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Photography by Alexander Coggin

In the Frame: A Study of Style Details at Frieze

“The art world is an eccentricity bubble!" Alexander Coggin captures the most fabulous finery that the annual London art fair had to offer

TextMaisie SkidmorePhotographic EditorHolly HayPhotographyAlexander Coggin
Lead ImagePhotography by Alexander Coggin

If you’ve ever had the pleasure of tramping through the gargantuan carpeted tent erected to house Frieze and Frieze masters in London’ Regent’s Park each year, you’ll already be au fait with its sartorial codes. In an environment filled with beautiful objects – from Matisse masterpieces, though to enormous tables covered with pink objects from hairbrushes and handmirrors through to dildos and buttplugs – it is an unwritten rule that one must dress for the occasion. Curators, bankers, collectors, lawyers, artists, fashion designers, over-excited students… A vast conglomerate of visitors mingle, dressed in all their various finery. Who better to capture such a charade than London-based photographer Alexander Coggin?

“I thought it was amazing!” he tells us over the phone a couple of days after the event has take place. “It wasn't a fast and steady rule that the pearls are from Frieze Masters and the tattoos are from Frieze. Some of the more conservative looks I got were in Frieze, and some of the more badass stuff that I shot were at Frieze Masters. It’s kind of more a mix of those who are viewing and those who are selling.”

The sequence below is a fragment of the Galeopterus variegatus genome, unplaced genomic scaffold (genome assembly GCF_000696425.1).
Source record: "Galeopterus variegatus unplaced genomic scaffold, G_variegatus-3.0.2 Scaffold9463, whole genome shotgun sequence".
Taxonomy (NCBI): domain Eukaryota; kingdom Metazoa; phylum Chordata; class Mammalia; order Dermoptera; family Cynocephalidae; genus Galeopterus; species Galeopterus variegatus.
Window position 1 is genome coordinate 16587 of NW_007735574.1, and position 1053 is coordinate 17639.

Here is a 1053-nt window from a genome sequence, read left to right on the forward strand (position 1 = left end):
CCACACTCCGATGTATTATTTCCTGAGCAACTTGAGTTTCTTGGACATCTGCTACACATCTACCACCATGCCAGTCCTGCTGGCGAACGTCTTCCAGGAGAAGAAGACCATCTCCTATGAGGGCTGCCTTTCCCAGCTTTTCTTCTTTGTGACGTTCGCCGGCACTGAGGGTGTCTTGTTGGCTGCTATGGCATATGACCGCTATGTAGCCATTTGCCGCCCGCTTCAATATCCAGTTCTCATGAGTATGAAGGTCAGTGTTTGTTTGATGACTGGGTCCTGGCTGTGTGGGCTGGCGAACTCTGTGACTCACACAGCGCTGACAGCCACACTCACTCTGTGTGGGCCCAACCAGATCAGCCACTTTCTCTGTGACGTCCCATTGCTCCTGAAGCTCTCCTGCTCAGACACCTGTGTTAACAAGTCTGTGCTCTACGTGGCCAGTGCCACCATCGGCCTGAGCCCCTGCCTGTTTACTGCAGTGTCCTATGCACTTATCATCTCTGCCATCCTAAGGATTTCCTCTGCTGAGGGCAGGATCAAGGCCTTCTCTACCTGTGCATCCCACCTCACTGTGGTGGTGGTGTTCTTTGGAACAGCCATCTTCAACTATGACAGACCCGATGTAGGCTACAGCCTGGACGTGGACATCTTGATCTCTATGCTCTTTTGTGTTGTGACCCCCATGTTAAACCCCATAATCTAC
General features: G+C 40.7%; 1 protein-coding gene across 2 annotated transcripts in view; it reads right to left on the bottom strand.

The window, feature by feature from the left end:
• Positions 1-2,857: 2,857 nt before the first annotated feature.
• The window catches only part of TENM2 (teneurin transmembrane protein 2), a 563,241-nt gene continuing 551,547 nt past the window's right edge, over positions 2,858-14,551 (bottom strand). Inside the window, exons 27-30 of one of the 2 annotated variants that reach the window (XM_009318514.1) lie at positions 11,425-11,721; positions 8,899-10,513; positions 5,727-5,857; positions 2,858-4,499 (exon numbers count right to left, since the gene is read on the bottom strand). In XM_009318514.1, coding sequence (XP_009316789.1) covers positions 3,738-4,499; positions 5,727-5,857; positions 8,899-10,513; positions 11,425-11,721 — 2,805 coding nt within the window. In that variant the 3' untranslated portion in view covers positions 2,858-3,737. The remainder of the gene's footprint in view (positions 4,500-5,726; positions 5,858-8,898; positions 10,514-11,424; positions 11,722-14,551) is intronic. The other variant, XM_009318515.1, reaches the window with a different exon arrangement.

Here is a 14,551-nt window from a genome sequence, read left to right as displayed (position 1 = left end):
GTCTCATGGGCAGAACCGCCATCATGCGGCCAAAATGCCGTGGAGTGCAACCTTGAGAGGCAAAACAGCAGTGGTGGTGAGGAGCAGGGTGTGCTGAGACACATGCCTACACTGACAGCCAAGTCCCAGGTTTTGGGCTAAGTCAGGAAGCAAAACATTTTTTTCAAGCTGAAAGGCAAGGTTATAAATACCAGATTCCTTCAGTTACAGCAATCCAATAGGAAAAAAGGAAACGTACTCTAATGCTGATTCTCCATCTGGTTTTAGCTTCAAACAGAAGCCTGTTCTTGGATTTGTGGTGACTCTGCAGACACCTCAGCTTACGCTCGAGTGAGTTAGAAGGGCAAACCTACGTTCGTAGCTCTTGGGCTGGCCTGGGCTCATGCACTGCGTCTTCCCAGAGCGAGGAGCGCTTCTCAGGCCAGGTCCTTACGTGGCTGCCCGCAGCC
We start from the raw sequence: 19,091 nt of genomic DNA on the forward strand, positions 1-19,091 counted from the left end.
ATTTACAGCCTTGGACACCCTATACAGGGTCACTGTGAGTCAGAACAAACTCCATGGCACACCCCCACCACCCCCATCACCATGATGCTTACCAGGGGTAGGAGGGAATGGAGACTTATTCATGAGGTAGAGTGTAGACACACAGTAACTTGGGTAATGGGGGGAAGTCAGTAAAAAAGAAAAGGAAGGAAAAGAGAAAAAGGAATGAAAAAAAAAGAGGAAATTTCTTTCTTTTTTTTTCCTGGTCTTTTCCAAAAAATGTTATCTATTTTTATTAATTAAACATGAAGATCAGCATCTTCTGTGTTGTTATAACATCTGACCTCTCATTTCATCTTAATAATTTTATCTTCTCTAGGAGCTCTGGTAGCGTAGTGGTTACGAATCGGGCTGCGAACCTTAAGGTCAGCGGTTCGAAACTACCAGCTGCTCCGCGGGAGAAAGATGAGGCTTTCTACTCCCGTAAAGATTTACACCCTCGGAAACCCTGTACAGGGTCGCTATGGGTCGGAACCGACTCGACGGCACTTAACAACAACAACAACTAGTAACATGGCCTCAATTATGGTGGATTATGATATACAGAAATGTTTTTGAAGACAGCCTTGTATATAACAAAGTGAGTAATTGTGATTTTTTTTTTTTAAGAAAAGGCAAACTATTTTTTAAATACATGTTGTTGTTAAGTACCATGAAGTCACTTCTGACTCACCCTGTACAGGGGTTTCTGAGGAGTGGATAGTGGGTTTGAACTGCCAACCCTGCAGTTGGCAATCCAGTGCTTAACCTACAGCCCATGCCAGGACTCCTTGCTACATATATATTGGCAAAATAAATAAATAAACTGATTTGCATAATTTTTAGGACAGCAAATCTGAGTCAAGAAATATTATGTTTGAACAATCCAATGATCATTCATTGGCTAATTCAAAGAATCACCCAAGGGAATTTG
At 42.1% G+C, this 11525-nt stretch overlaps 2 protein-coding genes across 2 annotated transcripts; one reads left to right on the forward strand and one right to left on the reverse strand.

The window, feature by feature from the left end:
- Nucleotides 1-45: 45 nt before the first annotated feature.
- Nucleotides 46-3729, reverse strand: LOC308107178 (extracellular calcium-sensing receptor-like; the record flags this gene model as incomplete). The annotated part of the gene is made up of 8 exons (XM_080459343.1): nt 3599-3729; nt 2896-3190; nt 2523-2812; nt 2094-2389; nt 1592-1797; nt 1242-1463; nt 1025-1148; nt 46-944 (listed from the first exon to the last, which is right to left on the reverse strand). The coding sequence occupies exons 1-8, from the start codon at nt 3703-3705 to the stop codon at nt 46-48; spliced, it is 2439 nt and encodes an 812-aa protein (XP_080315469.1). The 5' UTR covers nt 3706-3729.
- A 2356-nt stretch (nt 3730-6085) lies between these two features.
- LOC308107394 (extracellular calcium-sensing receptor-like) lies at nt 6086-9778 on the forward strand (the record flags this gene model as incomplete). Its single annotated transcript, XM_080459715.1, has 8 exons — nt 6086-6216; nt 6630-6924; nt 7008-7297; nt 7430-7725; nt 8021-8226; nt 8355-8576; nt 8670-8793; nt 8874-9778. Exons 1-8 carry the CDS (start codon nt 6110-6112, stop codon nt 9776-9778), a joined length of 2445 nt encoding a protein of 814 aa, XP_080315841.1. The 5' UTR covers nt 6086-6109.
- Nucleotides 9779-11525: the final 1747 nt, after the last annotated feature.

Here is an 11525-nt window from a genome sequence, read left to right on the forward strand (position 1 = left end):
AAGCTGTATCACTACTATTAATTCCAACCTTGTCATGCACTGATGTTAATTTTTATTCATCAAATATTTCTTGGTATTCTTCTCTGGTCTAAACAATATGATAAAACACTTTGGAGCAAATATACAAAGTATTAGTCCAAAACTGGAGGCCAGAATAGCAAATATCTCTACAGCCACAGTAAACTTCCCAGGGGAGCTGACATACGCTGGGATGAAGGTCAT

Somewhat unusually, his subjects were more than happy to be the objects of his attentions. “I thought I was gonna have a more difficult time at Frieze Masters, but everybody was just thrilled to be shot. Truly, truly. I was trying to figure out who was there for what reason and I think I got a really healthy mix, to be honest, of buyers, gallerists, lawyers, artists.”

From necks draped with pearls to bright printed satin shirts and the occasional pair of broken glasses, Coggin's clavicle-based study is proof if any is needed that art people truly know how to dress. “The art world is an eccentricity bubble, and that's the lovely thing I think about Frieze – if you are an artist or if you are a gallery, even if you are a buyer, you are incentivised to be noticed there. People really dress to show, and I really appreciate a lot about that. It's such a more diverse world than fashion."

Likewise, age was of no importance. “Some of the most eccentric looks, I should say, were on the oldest people. That's the art world in general, and I'm happy to see that that's not just a Berlin thing. An old ass woman is looking fly as fuck in her bat-shit crazy outfit. It's amazing!”